I was surprised to find no write-up on the Iranian Revolution here on E2. Encarta, amazingly, also lacks an article. The Iranian Revolution had a huge impact on the entire Muslim world; although the Iranians are not Arabs, the effect on their Arab neighbours was greatest. If we hope to understand the region, we must understand the Iranian Revolution and what it symbolised. I hope the following adds to knowledge on this subject.


"They have reduced the Iranian people to a level lower than that of an American dog. If someone runs over a dog belonging to an American, he will be prosecuted. Even if the Shah himself were to run over a dog belonging to an American, he would be prosecuted. But if an American cook runs over the Shah, the head of state, no-one will have the right to interfere."
~ Ayatollah Khomeini, shortly before exile, commenting on capitulatory laws

Iran was ruled by Muhammad Reza Pahlavi, who had been on the throne since 1941. He was the son of Reza Pahlavi, who was on the throne from 1925 to 1941. The dynasty was an upstart, and only furnished Iran with two Shahs. It has sometimes been compared to the House of Saud, but the two dynasties differed sharply in their beliefs and governing philosophy. The Saudi state was based on religious fundamentalism; in his day and afterwards, Reza Shah had been compared to Ataturk, the great seculariser and moderniser of Turkey.

Muhammad Reza Pahlavi was not a popular ruler. In 1953 a socialist coup had forced him to flee the country, only coming back due to a counter-coup orchestrated by MI6 and the CIA. This experience should have taught the Shah humility; instead, it taught him that he could get away with anything and the West would bail him out. Over the following decades, the Shah increasingly ruled without reference to any group in society. The economic and military aid he received from the West could help him build a strong military and police apparatus, which gave him power, but they could not give him authority. The oil wealth he exploited could make him rich, but it gave him the dangerous idea that he could rule without reference to any aspect of Iranian society.

A state, even a dictatorial one, needs to rely on some sort of social support to remain in power. The Shah managed to alienate almost every group in society, so when the decisive moment came he could rely on no-one but his state apparatus and those who would suffer for crimes they had committed at his whim. He alienated the landlords with his land reform program. He alienated the merchant and bazari classes by preferring the modern sector of the economy and by attacking and jailing them for "profiteering", on which he blamed rampant inflation. He alienated the clergy by the oppressive and secular aspects of his rule. And he alienated everyone by his anti-clerical and pro-Western, as well as pro-Israeli, policies.

The Shah had good reason to fear the power of the clergy. The Iranian ulama are unique among the ulama of the Islamic world in several ways. Firstly, since Shi'ism became the state religion of Iran in 1501, they have demanded obedience from the laity. In Islam, the Iranian ulama are the closest institution that are analagous to the Papacy of Christendom in the Middle Ages. They were also unique in being rather rich, as they continued to collect religious taxes from the population - in other Islamic countries, the state tended to have taken over this function, undermining the independence of the ulama. This allowed the ulama to become a centre of anti-government forces and also have the finance and independence to spread their views.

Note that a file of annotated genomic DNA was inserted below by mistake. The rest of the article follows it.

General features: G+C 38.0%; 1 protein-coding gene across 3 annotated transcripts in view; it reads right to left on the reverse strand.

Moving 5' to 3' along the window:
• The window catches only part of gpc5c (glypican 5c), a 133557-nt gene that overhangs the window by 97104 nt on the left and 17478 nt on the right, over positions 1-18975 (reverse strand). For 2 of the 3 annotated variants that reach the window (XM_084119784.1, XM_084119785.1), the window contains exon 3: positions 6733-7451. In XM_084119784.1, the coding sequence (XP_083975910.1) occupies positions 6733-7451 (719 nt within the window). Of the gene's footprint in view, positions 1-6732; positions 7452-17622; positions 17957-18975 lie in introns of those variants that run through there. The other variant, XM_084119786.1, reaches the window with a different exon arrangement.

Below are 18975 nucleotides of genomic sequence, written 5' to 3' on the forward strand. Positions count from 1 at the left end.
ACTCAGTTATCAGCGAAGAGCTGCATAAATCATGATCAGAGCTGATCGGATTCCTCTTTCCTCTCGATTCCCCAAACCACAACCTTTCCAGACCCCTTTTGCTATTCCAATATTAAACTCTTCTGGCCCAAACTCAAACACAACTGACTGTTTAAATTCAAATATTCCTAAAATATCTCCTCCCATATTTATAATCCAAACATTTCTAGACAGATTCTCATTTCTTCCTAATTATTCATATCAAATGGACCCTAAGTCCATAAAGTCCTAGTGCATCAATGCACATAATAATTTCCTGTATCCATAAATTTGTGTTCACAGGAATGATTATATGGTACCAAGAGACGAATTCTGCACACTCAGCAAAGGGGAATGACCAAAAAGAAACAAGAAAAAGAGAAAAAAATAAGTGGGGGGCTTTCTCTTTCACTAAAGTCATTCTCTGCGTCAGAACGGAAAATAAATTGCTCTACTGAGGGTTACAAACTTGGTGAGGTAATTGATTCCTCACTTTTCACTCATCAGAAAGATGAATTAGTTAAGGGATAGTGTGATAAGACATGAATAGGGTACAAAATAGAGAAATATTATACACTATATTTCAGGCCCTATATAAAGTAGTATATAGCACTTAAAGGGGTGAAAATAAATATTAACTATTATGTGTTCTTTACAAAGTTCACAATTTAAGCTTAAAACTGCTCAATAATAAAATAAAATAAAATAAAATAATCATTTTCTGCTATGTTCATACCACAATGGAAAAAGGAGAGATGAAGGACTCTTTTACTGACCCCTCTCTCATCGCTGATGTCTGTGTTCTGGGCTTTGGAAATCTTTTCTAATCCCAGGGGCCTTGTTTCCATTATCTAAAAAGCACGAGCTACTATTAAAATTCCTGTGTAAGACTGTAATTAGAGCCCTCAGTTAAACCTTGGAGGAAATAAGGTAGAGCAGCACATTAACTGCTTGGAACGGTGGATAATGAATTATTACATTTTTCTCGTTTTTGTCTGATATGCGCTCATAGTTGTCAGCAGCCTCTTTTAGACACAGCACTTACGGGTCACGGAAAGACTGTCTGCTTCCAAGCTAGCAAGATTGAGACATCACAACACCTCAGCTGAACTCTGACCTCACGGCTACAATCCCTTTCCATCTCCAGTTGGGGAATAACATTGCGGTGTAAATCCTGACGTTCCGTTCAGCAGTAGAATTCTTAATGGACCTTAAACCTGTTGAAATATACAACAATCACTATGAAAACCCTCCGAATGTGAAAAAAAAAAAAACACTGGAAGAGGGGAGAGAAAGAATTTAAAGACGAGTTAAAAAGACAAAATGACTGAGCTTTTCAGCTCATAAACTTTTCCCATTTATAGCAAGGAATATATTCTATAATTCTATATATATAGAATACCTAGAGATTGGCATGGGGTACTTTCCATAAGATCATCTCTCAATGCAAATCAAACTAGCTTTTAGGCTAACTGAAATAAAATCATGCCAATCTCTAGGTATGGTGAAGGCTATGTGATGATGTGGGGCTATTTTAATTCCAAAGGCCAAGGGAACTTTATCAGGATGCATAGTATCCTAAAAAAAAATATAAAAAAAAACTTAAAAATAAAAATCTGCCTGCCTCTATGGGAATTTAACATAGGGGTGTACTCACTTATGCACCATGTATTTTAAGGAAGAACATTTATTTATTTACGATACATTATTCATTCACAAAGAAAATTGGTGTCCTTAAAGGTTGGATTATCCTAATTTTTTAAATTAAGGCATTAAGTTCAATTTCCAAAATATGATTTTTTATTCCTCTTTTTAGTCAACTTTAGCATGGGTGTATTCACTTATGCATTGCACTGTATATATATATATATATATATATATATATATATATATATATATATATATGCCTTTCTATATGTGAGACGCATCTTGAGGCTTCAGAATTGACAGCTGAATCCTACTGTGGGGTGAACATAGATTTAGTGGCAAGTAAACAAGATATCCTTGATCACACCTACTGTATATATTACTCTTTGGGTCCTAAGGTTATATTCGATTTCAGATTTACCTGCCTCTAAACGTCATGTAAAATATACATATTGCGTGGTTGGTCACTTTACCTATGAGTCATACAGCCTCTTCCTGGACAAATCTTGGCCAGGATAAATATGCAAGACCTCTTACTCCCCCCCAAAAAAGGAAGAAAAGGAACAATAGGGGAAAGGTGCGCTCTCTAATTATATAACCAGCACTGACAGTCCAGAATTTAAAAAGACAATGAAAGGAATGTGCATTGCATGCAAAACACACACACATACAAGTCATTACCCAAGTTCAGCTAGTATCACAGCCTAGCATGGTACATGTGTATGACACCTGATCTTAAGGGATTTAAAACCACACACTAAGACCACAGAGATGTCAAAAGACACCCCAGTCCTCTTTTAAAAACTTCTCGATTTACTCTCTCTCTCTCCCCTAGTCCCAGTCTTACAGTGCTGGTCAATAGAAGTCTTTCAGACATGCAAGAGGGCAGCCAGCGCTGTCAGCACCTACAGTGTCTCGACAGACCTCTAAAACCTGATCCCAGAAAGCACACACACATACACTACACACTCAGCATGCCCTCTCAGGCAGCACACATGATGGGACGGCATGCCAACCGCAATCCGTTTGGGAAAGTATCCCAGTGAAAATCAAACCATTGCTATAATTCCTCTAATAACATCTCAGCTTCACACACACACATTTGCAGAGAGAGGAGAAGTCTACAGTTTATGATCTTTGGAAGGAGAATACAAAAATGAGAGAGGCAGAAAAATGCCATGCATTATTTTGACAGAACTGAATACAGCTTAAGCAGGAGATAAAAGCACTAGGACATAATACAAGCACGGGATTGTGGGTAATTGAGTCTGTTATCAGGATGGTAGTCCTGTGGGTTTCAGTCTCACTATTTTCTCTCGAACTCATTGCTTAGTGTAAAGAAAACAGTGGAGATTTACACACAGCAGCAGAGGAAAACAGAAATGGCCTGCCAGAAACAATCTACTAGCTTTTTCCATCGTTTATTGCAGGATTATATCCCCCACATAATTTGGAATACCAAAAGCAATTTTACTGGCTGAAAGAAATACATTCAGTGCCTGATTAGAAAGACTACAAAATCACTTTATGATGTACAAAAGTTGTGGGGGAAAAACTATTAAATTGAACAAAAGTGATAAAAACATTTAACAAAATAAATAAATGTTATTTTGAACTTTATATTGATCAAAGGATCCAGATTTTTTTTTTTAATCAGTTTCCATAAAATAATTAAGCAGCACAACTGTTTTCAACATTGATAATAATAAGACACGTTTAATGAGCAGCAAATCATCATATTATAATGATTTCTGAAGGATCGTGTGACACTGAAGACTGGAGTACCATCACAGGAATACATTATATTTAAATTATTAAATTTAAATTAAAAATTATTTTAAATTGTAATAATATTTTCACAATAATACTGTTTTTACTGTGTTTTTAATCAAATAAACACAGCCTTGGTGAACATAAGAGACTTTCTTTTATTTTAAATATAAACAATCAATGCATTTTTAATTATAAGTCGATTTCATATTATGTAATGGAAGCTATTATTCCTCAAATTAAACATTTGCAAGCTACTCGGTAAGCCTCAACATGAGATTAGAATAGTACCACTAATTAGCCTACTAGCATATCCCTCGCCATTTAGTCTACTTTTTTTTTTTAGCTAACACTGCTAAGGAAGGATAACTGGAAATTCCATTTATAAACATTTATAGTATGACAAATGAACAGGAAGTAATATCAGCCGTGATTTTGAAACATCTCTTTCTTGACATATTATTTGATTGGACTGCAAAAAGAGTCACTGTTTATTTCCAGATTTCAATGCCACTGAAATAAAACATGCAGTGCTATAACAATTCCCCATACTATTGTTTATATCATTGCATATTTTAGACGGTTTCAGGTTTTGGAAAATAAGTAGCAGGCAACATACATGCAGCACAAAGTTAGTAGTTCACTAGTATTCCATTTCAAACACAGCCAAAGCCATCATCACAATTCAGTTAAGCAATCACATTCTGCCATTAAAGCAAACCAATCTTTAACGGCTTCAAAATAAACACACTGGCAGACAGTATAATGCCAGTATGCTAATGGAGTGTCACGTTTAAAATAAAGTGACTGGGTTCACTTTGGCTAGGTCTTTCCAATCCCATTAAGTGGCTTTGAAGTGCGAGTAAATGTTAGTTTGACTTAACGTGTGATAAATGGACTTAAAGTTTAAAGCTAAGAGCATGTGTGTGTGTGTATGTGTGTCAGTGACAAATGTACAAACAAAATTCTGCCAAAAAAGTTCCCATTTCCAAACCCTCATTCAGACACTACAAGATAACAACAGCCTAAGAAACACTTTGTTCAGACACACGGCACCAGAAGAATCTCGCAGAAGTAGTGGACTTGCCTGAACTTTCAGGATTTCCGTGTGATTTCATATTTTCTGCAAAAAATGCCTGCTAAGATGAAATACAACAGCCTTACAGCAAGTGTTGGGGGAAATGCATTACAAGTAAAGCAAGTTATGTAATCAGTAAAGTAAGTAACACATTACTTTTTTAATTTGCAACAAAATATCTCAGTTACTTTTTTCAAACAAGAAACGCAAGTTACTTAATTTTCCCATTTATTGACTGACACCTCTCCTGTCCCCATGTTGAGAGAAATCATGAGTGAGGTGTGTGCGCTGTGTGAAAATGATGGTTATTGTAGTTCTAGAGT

...could thou and I with Fate conspire
To grasp this sorry Scheme of Things entire,
Would not we shatter it to bits - and then
Re-mold it nearer to the Heart's Desire!
- Omar Khayyam

It has been remarked that the Iranian Revolution was at once revolution and counter-revolution, because it installed in power a traditional class concerned with restoring what had been lost rather than radical change. This is true but does not increase our understanding of the event. It was revolutionary because, like the French and Russian Revolutions, it occured due to an accumulation of pent-up socio-economic energy which had no political outlet. It also profoundly changed Iran and the Islamic world.

Opposition to the shah had tended to come from the educated middle-classes, who would have settled for a constitutional monarchy. But it was the poorest segment of the population which had the real revolutionary potential, as they trusted the ulama and, not being Westernised, most despised the shah's programs, which had done nothing for them. Khomeini, a respected member of the ulama, had started protesting against the regime in 1962, and had become popular. He was exiled in 1963 following some anti-government demonstrations which he was believed to have inspired. He took up residence first in Turkey, then in Iraq, and moved to France when the revolutionary crisis began in 1978: crucially, here he had access to modern communications with which to contact his followers. However, while in France he was also at risk, as the French secret service offered to subject him to a "lethal accident" - the shah declined, saying this would make him a martyr.